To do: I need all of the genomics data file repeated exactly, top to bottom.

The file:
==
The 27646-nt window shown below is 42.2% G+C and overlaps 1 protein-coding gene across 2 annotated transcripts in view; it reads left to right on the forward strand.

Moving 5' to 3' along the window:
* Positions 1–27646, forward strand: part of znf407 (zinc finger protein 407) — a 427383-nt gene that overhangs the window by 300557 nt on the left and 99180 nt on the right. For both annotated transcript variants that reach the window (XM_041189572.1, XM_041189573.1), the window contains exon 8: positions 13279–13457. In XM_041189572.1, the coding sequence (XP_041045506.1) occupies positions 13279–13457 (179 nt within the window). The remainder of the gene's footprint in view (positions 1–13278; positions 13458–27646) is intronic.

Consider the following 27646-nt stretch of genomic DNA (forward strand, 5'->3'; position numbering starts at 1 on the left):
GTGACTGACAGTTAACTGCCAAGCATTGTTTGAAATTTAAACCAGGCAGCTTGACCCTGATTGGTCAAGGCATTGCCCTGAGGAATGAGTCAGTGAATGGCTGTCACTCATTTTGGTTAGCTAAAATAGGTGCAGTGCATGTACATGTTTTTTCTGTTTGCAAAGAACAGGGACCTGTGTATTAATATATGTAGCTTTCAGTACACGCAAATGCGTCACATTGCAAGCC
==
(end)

The 27646-nt window shown below is 42.2% G+C and overlaps 1 protein-coding gene across 2 annotated transcripts in view; it reads left to right on the forward strand.

Moving 5' to 3' along the window:
* Positions 1–27646, forward strand: part of znf407 (zinc finger protein 407) — a 427383-nt gene that overhangs the window by 300557 nt on the left and 99180 nt on the right. For both annotated transcript variants that reach the window (XM_041189572.1, XM_041189573.1), the window contains exon 8: positions 13279–13457. In XM_041189572.1, the coding sequence (XP_041045506.1) occupies positions 13279–13457 (179 nt within the window). The remainder of the gene's footprint in view (positions 1–13278; positions 13458–27646) is intronic.

Consider the following 27646-nt stretch of genomic DNA (forward strand, 5'->3'; position numbering starts at 1 on the left):
GTGACTGACAGTTAACTGCCAAGCATTGTTTGAAATTTAAACCAGGCAGCTTGACCCTGATTGGTCAAGGCATTGCCCTGAGGAATGAGTCAGTGAATGGCTGTCACTCATTTTGGTTAGCTAAAATAGGTGCAGTGCATGTACATGTTTTTTCTGTTTGCAAAGAACAGGGACCTGTGTATTAATATATGTAGCTTTCAGTACACGCAAATGCGTCACATTGCAAGCC